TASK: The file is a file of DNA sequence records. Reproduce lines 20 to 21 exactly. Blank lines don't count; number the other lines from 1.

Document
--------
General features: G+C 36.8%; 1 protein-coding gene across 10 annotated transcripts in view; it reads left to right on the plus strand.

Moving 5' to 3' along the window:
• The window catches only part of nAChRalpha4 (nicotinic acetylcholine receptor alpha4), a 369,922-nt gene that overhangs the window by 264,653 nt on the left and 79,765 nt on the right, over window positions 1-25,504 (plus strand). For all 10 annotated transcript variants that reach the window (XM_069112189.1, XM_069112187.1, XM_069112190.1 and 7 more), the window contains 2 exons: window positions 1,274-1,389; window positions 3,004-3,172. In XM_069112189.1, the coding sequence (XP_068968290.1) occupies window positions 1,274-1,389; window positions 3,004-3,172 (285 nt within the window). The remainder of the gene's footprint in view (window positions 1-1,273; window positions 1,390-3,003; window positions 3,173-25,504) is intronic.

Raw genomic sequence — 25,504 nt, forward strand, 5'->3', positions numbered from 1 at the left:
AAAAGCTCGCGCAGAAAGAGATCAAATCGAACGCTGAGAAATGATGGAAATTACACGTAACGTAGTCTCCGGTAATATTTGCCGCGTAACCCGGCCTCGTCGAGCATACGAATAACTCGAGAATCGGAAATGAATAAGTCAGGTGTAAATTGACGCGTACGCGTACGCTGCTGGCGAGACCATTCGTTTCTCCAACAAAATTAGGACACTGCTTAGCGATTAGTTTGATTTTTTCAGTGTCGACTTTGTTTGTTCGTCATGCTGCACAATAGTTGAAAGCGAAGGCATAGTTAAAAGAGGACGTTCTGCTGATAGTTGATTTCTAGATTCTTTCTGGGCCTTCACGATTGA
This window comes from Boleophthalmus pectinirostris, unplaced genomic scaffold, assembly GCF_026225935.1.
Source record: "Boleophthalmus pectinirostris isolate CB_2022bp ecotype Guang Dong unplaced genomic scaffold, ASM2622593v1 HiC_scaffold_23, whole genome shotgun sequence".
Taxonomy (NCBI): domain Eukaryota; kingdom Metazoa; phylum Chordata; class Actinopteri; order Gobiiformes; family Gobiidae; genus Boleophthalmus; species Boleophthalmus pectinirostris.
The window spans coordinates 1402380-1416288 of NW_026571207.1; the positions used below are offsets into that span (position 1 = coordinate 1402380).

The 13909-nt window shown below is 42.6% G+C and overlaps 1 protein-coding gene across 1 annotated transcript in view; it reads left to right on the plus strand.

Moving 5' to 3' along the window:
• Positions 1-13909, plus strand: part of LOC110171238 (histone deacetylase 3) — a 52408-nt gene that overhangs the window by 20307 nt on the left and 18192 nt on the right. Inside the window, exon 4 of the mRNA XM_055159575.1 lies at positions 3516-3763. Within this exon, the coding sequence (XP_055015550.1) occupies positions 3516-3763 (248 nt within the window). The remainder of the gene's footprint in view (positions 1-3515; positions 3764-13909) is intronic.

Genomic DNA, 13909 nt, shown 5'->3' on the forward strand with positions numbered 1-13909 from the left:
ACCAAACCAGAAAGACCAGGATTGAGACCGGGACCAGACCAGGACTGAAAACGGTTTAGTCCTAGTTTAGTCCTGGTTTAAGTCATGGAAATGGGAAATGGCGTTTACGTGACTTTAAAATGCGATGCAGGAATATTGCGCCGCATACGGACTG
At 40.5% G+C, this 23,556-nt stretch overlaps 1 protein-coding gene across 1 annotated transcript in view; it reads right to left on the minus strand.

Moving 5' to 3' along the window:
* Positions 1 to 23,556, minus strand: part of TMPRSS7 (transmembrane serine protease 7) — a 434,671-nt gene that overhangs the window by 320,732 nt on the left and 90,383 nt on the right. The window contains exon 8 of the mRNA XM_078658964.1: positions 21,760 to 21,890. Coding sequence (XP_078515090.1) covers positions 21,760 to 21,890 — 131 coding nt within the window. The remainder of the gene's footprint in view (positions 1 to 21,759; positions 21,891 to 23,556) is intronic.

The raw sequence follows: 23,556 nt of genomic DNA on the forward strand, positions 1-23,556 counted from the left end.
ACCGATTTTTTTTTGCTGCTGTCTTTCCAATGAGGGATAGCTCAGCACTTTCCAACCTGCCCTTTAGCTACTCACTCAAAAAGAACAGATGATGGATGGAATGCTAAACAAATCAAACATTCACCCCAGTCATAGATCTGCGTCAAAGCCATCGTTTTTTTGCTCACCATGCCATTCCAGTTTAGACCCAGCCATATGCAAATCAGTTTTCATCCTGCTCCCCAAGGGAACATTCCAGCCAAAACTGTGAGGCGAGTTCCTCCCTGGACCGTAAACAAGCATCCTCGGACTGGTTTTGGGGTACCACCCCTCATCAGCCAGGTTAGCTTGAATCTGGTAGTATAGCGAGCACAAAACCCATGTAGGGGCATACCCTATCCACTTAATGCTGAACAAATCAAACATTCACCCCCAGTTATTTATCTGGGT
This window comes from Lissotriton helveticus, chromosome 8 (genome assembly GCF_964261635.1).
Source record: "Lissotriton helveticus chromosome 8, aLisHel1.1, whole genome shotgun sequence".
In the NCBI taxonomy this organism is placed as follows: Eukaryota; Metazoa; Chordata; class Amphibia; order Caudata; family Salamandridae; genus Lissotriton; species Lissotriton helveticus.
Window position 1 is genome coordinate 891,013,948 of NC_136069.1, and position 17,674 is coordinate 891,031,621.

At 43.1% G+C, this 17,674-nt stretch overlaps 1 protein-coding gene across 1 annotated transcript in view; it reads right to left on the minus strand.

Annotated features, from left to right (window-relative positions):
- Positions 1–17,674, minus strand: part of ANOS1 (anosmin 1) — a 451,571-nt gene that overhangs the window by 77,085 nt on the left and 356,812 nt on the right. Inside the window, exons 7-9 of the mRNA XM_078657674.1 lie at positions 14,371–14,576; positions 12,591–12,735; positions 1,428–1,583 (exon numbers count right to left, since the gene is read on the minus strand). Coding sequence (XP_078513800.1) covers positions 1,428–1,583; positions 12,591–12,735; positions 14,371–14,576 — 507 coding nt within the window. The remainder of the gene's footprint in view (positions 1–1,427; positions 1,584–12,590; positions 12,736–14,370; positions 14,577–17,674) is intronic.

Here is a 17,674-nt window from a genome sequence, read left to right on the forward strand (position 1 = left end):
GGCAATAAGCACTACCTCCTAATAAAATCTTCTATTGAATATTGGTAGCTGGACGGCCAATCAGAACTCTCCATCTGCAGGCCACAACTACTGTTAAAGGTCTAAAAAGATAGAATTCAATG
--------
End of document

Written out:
This window comes from Lissotriton helveticus, chromosome 8 (genome assembly GCF_964261635.1).
Source record: "Lissotriton helveticus chromosome 8, aLisHel1.1, whole genome shotgun sequence".